The Illinois lube chain consumer fraud involving Pennzoil is not the only illegal activity connected with Shell.

Jiffy Lube, a subsidiary of Pennzoil (and indirectly Shell Oil Company) is mentioned in the PQS vs. Smith legal papers, but not as a party to the action. In December 2004, an Oklahoma judge approved a class action settlement between Jiffy Lube International and millions of U.S. plaintiffs. The agreement settled nine lawsuits from several states over environmental surcharges Jiffy Lube imposed on its oil change customers.

Under the terms of the settlement, Jiffy Lube provided more than seven million customers with a coupon good for $5 off an oil change. Jiffy Lube had added surcharges to drivers oil-change bills for five years on the pretext of being an environmental surcharge. Scott R. Shepherd, a Pennsylvania attorney who sued Jiffy Lube was quoted as saying:

“It was just a straight rip-off for $1.25 every time someone came in”.

That was not the end of Jiffy Lube problems. In 2006, an NBC TV channel in Los Angeles’s carried out an undercover investigation, exposing wrongdoing at Jiffy Lube locations. According to the report “NBC4 caught them red-handed, charging for repairs that were never done. NBC4’s investigation has been watched by millions of people on TV and the Internet”.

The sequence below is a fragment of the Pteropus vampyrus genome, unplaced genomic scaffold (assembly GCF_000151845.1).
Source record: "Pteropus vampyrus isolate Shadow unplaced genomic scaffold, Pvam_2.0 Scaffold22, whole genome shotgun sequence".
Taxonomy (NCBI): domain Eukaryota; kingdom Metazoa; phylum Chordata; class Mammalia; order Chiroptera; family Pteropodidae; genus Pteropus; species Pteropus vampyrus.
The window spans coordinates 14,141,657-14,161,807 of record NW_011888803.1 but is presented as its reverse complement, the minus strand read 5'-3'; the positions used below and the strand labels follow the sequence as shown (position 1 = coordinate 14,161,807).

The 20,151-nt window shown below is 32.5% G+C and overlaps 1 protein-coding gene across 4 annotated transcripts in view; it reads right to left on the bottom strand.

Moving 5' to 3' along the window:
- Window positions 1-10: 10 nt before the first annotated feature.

The biggest fraud involving Shell was the hydrocarbon reserves scandal which resulted in Shell being fined $150 million by financial regulatory authorities, including the US Securities & Exchange Commission. Shell has already settled several related class actions and has set aside $500 million to settle the remaining class action.

Keith Smith could be forgiven for wondering why the mighty Royal Dutch Shell Group, with so many controversies to deal with, is so maliciously intent on destroying a small businessman trying to earn an honest living. If Shell is keen to make an example, it might be better to start with a real crook in Illinois, rather than an innocent man in Pennsylvania.

The high command of Shell has been given advance sight of this article. This is the comment supplied: –

“As always, you should never assume that failure to deny your assertions is an admission on Shell’s part, nor should you represent this to be so on this occasion, or ever”.

The relevant correspondence with Royal Dutch Shell can be viewed via this link:

The email was sent to Richard Wiseman, General Counsel of Shell International and copied to Jeroen van der Veer, CEO of Royal Dutch Shell Plc; Jorma Ollila, Chairman of the company; Michiel Brandjes, Company Secretary and General Counsel Corporate; David Pirret, Vice President of Shell Lubricants; John Hofmeister, President of Shell Oil Company and Michael Wilson, a lawyer at Shell Oil Products.